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The WKU Sunrise Movement debuted their Divest WKU campaign on Thursday to urge WKU to stop any investments that benefit the fossil fuel industry.

There are currently no fossil fuel or fracking companies that Divest WKU has found the university has specifically invested in. The group instead assumes that there may be some companies in WKU’s mutual fund portfolio that feed into the fossil fuel industry.

Divest WKU follows a simple set of goals: increased transparency in university endowments and elimination of fossil fuel investment among these endowments. The group also intends to create scholarships for students whose communities are directly affected by climate change.

The group has a three-part plan of action to encompass all contributing members of the WKU family. For students, they intend on hosting educational events concerning the fossil fuel industry and sustainable investment, as well as plan grassroots organization. 

For alumni, they hope to create an open dialogue with the Board of Alumni and attempt to sway them from investing in non-sustainable industries and funds. For the faculty and staff, the main goal is to make divestment a fundamental part of the strategic plan to keep the university sustainable.

Their proposed redirection of endowments would see investment in stocks that take environmental, social and governmental issues into consideration. This type of investment, known as ESG investing, has seen a rise in recent years. Currently there are roughly 350 investments that are ESG friendly, according to The Vanguard Group. Vanguard also notes there is nearly $89 billion total in ESG investment.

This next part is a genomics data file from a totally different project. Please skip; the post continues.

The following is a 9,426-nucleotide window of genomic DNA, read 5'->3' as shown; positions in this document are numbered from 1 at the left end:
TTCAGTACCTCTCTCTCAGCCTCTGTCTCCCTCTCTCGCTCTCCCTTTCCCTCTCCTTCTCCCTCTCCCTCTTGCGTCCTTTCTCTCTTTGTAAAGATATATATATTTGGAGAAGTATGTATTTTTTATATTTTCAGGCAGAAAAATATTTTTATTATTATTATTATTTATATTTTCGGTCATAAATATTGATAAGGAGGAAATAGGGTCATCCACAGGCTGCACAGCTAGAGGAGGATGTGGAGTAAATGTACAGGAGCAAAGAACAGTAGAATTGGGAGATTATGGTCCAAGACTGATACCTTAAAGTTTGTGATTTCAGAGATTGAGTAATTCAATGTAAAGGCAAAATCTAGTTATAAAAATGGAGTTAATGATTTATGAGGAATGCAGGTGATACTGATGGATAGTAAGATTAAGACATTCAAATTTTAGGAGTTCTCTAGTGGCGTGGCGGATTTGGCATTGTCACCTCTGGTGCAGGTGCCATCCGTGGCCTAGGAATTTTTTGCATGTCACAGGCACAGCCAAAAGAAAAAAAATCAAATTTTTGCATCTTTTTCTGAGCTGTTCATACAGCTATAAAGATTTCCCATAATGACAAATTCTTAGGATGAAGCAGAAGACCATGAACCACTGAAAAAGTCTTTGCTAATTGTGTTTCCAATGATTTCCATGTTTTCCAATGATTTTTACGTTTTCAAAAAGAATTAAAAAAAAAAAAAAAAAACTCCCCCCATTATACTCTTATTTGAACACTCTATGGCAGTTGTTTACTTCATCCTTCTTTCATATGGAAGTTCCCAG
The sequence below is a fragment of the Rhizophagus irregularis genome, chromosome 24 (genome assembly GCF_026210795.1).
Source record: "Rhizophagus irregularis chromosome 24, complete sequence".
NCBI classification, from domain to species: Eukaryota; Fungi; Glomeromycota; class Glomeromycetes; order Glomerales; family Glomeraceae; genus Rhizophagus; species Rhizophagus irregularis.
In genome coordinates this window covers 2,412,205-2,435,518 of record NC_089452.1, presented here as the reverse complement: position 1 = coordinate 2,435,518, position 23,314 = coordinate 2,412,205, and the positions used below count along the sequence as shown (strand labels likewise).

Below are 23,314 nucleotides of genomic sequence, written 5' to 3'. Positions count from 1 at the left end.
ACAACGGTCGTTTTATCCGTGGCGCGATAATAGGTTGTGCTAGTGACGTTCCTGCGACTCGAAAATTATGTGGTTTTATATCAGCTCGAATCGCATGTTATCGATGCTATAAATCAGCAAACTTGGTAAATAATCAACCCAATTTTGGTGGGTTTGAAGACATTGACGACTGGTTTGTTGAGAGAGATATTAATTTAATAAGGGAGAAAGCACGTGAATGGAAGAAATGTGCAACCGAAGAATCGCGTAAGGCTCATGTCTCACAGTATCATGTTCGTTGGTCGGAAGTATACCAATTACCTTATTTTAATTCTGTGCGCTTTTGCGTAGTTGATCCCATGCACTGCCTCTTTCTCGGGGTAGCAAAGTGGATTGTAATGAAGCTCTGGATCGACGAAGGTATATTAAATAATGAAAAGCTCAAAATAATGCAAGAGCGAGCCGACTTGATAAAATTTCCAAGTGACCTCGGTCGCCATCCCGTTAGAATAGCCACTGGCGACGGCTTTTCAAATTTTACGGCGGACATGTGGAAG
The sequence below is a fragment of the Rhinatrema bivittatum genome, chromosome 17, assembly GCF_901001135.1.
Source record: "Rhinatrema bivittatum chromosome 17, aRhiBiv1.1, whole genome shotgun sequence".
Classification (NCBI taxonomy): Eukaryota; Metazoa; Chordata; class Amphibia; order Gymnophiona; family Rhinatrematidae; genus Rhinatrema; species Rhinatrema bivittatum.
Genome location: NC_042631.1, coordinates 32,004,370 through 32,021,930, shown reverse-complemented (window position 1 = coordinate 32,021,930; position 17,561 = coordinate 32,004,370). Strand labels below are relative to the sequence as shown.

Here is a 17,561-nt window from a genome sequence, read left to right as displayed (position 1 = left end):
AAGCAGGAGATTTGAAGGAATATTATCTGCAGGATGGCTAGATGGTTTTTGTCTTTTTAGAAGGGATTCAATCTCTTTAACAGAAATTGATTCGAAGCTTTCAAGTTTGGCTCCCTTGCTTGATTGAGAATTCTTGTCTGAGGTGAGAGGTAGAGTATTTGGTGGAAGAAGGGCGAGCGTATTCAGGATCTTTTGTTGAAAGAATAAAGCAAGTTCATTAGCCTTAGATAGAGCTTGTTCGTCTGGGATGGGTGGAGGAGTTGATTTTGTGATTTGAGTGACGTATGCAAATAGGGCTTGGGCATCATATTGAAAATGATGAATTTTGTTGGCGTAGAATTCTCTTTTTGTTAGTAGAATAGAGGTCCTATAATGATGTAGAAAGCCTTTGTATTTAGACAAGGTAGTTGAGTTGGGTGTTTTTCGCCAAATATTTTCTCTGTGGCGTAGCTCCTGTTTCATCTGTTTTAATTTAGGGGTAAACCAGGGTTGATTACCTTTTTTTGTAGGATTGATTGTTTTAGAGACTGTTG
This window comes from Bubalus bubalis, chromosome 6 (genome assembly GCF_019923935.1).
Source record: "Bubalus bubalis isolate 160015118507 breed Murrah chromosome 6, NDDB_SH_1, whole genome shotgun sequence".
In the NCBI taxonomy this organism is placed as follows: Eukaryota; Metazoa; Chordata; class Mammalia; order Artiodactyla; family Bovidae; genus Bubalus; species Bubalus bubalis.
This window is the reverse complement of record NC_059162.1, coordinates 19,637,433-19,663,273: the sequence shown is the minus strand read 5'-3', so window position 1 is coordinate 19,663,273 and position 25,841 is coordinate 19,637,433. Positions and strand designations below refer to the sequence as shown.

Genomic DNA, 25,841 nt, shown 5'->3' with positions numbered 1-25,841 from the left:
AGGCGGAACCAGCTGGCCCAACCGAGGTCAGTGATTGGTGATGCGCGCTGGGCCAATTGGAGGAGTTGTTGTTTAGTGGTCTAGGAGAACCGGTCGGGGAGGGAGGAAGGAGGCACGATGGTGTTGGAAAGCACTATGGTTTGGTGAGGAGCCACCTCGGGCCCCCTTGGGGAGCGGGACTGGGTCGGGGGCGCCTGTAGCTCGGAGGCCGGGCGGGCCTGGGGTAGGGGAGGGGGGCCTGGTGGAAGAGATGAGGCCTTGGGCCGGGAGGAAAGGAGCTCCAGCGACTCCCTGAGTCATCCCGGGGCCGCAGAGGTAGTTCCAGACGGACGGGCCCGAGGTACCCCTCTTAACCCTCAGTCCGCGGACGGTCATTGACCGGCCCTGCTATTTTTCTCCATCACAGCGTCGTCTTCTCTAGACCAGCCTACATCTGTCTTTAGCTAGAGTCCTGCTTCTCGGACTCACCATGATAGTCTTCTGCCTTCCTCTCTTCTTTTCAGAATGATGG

Divestment supporters said they hope this will give WKU plenty of growing and dynamic investment opportunities should they choose to put Divest WKU’s proposals into action. 

“These are not fringe ideas,” said senior Ryan St. Clair, who is an active member of both the Sunrise Movement and Divest WKU.

Over two dozen colleges, counties and municipalities have divested to date to ranging degrees of success. This includes universities like Stanford, the University of Maine system and Kentucky’s own Georgetown University.

The campaign proposes qualitative benefits in addition to ESG and divestment’s quantitative benefits. 

Members of Divest WKU said, should WKU successfully divest, it would become the first public university to divest in Kentucky. Georgetown was the first university and private education institution in Kentucky to do so in June of 2015.

Divest WKU also said the  core message of divestment aligns with the university’s strategic plan released in 2018. One goal is for WKU to follow a plan that is “sustainable” and supports “regional economic diversification,” according to the plan. 

WKU currently has a silver ranking from the Association for Advancement of Sustainability in Higher Education Sustainability Tracking, Assessment & Rating System. Courtney Martin, a WKU alum and Sunrise Movement member, said divestment would be the perfect opportunity for the university to achieve a gold ranking in sustainability.

Martin also said, while unemployment in Bowling Green is extremely low, Bowling Green faces the serious issue of underemployment.

Martin said her job is at risk and if eliminated, she would be forced to move to a bigger city such as Louisville or St. Louis. She, along with Divest WKU, believes divestment would allow money to be put back into “frontline communities” like Bowling Green and create opportunity for residents to escape underemployment.

“It’s really important that, whenever we’re looking at divestments, we’re also looking for opportunities to reinvest locally,” said Martin.

Although no mention of future meetings was made during Divest’s principle event, WKU community members can sign a petition in support of Divest WKU goals.

News reporter Brody Rexing can be reached at brody.rexing586@topper.wku.edu.

Brody Rexing is a news reporter for the College Heights Herald.